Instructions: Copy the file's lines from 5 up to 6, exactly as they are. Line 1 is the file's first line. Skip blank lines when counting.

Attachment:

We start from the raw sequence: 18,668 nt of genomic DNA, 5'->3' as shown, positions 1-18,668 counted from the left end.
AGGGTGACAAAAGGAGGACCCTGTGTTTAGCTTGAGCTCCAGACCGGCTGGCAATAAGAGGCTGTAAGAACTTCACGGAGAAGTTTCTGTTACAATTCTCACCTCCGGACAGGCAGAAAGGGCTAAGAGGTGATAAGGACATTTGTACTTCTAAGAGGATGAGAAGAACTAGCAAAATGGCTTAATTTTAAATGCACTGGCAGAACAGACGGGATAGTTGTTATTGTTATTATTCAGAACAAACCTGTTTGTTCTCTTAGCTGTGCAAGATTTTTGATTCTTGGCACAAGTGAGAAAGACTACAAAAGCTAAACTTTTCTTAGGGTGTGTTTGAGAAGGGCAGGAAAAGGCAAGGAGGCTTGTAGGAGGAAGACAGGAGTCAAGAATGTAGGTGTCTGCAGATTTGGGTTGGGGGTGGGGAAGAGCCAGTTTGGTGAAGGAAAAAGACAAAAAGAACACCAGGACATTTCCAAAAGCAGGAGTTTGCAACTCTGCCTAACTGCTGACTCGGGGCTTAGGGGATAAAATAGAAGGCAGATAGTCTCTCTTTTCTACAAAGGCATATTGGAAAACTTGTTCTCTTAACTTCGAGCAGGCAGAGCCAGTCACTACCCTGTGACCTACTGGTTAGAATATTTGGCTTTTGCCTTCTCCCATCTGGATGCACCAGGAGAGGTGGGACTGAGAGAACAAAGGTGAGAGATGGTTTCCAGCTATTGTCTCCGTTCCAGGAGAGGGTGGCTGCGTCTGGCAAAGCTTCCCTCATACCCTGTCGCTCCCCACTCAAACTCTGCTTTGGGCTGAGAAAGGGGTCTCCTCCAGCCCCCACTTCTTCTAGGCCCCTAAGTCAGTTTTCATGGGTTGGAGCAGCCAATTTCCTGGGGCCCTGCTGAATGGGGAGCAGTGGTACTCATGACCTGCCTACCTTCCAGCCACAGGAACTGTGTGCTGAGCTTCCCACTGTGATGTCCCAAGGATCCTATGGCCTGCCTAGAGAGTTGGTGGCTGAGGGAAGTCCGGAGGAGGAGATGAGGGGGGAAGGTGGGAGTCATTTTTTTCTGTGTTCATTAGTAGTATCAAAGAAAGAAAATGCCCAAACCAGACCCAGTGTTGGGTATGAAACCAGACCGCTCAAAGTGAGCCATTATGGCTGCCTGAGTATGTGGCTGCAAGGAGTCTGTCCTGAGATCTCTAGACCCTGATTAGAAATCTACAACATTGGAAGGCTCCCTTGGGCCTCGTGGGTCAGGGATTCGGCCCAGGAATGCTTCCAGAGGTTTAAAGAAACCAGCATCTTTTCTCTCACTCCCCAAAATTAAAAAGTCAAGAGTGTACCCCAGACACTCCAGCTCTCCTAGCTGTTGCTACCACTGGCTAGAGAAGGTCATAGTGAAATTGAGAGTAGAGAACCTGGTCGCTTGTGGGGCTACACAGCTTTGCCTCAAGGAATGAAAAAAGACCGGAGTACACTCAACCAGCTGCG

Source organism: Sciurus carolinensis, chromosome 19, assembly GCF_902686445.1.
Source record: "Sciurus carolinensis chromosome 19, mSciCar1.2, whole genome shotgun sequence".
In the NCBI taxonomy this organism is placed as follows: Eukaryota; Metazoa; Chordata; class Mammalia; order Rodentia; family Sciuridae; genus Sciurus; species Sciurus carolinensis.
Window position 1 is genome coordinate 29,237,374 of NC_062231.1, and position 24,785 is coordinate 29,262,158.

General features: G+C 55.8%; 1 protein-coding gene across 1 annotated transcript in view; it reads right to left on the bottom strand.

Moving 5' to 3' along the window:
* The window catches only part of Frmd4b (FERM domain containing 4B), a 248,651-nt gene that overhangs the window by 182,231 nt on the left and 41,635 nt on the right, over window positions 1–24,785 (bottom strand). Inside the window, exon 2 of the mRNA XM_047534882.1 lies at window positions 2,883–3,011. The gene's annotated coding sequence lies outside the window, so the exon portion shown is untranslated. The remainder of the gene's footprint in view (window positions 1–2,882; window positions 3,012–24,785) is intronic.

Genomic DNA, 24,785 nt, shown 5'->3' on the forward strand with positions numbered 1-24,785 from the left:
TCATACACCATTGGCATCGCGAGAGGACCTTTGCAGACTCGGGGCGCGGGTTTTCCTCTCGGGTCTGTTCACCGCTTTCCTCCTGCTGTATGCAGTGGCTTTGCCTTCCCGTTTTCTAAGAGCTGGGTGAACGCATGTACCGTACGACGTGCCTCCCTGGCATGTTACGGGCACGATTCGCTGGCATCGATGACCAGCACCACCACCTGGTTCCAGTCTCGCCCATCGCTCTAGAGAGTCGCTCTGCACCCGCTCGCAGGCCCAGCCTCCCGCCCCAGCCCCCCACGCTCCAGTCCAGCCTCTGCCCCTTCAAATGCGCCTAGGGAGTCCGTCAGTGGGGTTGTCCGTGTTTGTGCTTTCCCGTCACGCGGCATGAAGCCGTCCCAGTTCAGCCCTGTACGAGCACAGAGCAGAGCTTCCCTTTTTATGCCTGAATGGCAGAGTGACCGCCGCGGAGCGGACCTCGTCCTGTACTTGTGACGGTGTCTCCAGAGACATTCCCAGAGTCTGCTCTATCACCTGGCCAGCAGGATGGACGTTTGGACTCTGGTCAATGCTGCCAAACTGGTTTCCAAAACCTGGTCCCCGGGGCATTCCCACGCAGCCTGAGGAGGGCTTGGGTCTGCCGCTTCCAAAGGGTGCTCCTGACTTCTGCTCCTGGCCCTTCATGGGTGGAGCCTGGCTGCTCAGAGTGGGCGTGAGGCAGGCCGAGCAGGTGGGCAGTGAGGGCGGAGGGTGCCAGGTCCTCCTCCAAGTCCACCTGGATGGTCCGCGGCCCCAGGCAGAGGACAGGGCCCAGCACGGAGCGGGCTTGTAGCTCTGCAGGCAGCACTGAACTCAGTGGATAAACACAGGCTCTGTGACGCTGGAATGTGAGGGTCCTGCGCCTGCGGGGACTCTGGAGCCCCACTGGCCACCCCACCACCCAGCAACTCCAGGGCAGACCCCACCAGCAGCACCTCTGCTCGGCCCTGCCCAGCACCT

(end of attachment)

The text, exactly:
In the NCBI taxonomy this organism is placed as follows: Eukaryota; Metazoa; Chordata; class Mammalia; order Rodentia; family Sciuridae; genus Sciurus; species Sciurus carolinensis.
Window position 1 is genome coordinate 29,237,374 of NC_062231.1, and position 24,785 is coordinate 29,262,158.